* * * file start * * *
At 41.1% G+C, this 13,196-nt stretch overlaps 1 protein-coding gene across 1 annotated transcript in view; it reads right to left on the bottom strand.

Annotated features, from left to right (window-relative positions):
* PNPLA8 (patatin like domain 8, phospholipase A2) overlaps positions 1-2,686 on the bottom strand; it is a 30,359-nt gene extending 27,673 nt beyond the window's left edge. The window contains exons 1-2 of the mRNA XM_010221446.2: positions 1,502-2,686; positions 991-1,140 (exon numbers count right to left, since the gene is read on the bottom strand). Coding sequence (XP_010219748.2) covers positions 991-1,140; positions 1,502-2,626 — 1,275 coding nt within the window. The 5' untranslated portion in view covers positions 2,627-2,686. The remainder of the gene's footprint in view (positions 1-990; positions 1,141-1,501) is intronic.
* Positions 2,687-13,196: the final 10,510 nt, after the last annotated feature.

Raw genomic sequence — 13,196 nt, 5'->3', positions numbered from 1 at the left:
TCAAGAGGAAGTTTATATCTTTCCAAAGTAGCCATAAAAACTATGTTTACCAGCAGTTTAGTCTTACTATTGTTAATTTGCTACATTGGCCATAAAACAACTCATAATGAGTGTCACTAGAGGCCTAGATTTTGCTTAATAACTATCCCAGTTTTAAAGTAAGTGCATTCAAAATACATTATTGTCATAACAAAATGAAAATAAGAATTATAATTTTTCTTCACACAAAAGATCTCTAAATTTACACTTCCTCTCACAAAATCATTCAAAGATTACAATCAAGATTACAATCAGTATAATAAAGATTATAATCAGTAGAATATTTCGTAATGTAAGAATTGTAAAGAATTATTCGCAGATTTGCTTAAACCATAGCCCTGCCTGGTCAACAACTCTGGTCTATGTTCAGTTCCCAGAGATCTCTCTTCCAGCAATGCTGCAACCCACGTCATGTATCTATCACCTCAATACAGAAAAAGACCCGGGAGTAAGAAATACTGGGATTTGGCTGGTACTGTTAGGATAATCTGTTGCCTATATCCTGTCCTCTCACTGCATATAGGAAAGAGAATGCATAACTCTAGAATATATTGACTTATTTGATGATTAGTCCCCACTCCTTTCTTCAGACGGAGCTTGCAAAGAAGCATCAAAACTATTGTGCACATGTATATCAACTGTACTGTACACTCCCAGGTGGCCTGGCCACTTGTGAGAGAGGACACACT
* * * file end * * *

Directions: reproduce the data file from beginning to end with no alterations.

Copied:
At 41.1% G+C, this 13,196-nt stretch overlaps 1 protein-coding gene across 1 annotated transcript in view; it reads right to left on the bottom strand.

Annotated features, from left to right (window-relative positions):
* PNPLA8 (patatin like domain 8, phospholipase A2) overlaps positions 1-2,686 on the bottom strand; it is a 30,359-nt gene extending 27,673 nt beyond the window's left edge. The window contains exons 1-2 of the mRNA XM_010221446.2: positions 1,502-2,686; positions 991-1,140 (exon numbers count right to left, since the gene is read on the bottom strand). Coding sequence (XP_010219748.2) covers positions 991-1,140; positions 1,502-2,626 — 1,275 coding nt within the window. The 5' untranslated portion in view covers positions 2,627-2,686. The remainder of the gene's footprint in view (positions 1-990; positions 1,141-1,501) is intronic.
* Positions 2,687-13,196: the final 10,510 nt, after the last annotated feature.

Raw genomic sequence — 13,196 nt, 5'->3', positions numbered from 1 at the left:
TCAAGAGGAAGTTTATATCTTTCCAAAGTAGCCATAAAAACTATGTTTACCAGCAGTTTAGTCTTACTATTGTTAATTTGCTACATTGGCCATAAAACAACTCATAATGAGTGTCACTAGAGGCCTAGATTTTGCTTAATAACTATCCCAGTTTTAAAGTAAGTGCATTCAAAATACATTATTGTCATAACAAAATGAAAATAAGAATTATAATTTTTCTTCACACAAAAGATCTCTAAATTTACACTTCCTCTCACAAAATCATTCAAAGATTACAATCAAGATTACAATCAGTATAATAAAGATTATAATCAGTAGAATATTTCGTAATGTAAGAATTGTAAAGAATTATTCGCAGATTTGCTTAAACCATAGCCCTGCCTGGTCAACAACTCTGGTCTATGTTCAGTTCCCAGAGATCTCTCTTCCAGCAATGCTGCAACCCACGTCATGTATCTATCACCTCAATACAGAAAAAGACCCGGGAGTAAGAAATACTGGGATTTGGCTGGTACTGTTAGGATAATCTGTTGCCTATATCCTGTCCTCTCACTGCATATAGGAAAGAGAATGCATAACTCTAGAATATATTGACTTATTTGATGATTAGTCCCCACTCCTTTCTTCAGACGGAGCTTGCAAAGAAGCATCAAAACTATTGTGCACATGTATATCAACTGTACTGTACACTCCCAGGTGGCCTGGCCACTTGTGAGAGAGGACACACT